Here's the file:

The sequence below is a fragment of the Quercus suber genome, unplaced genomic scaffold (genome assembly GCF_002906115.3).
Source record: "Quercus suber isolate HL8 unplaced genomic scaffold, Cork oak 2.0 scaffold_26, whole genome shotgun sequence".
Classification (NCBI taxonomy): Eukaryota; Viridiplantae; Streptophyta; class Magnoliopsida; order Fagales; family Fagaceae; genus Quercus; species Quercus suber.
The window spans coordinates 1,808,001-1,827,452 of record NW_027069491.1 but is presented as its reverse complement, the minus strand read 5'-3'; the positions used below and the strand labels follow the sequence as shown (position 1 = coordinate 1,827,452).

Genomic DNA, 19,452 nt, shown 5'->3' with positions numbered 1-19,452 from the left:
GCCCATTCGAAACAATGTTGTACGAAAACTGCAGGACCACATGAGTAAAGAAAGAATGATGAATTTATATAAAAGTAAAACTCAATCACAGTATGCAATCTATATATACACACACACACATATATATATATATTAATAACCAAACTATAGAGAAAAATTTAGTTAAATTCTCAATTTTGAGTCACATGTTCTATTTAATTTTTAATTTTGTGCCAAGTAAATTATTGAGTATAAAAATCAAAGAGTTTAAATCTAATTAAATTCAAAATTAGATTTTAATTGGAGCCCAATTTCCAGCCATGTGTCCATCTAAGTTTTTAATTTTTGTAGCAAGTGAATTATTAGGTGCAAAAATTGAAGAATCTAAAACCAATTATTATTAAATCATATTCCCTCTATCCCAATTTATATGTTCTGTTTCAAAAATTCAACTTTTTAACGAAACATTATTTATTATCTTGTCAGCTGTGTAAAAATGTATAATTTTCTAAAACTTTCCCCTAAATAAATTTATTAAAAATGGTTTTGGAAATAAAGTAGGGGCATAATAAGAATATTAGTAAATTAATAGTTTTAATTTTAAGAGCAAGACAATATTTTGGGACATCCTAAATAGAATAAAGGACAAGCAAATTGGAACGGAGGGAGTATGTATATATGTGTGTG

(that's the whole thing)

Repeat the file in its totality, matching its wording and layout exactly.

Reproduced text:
The sequence below is a fragment of the Quercus suber genome, unplaced genomic scaffold (genome assembly GCF_002906115.3).
Source record: "Quercus suber isolate HL8 unplaced genomic scaffold, Cork oak 2.0 scaffold_26, whole genome shotgun sequence".
Classification (NCBI taxonomy): Eukaryota; Viridiplantae; Streptophyta; class Magnoliopsida; order Fagales; family Fagaceae; genus Quercus; species Quercus suber.
The window spans coordinates 1,808,001-1,827,452 of record NW_027069491.1 but is presented as its reverse complement, the minus strand read 5'-3'; the positions used below and the strand labels follow the sequence as shown (position 1 = coordinate 1,827,452).

Genomic DNA, 19,452 nt, shown 5'->3' with positions numbered 1-19,452 from the left:
GCCCATTCGAAACAATGTTGTACGAAAACTGCAGGACCACATGAGTAAAGAAAGAATGATGAATTTATATAAAAGTAAAACTCAATCACAGTATGCAATCTATATATACACACACACACATATATATATATATTAATAACCAAACTATAGAGAAAAATTTAGTTAAATTCTCAATTTTGAGTCACATGTTCTATTTAATTTTTAATTTTGTGCCAAGTAAATTATTGAGTATAAAAATCAAAGAGTTTAAATCTAATTAAATTCAAAATTAGATTTTAATTGGAGCCCAATTTCCAGCCATGTGTCCATCTAAGTTTTTAATTTTTGTAGCAAGTGAATTATTAGGTGCAAAAATTGAAGAATCTAAAACCAATTATTATTAAATCATATTCCCTCTATCCCAATTTATATGTTCTGTTTCAAAAATTCAACTTTTTAACGAAACATTATTTATTATCTTGTCAGCTGTGTAAAAATGTATAATTTTCTAAAACTTTCCCCTAAATAAATTTATTAAAAATGGTTTTGGAAATAAAGTAGGGGCATAATAAGAATATTAGTAAATTAATAGTTTTAATTTTAAGAGCAAGACAATATTTTGGGACATCCTAAATAGAATAAAGGACAAGCAAATTGGAACGGAGGGAGTATGTATATATGTGTGTG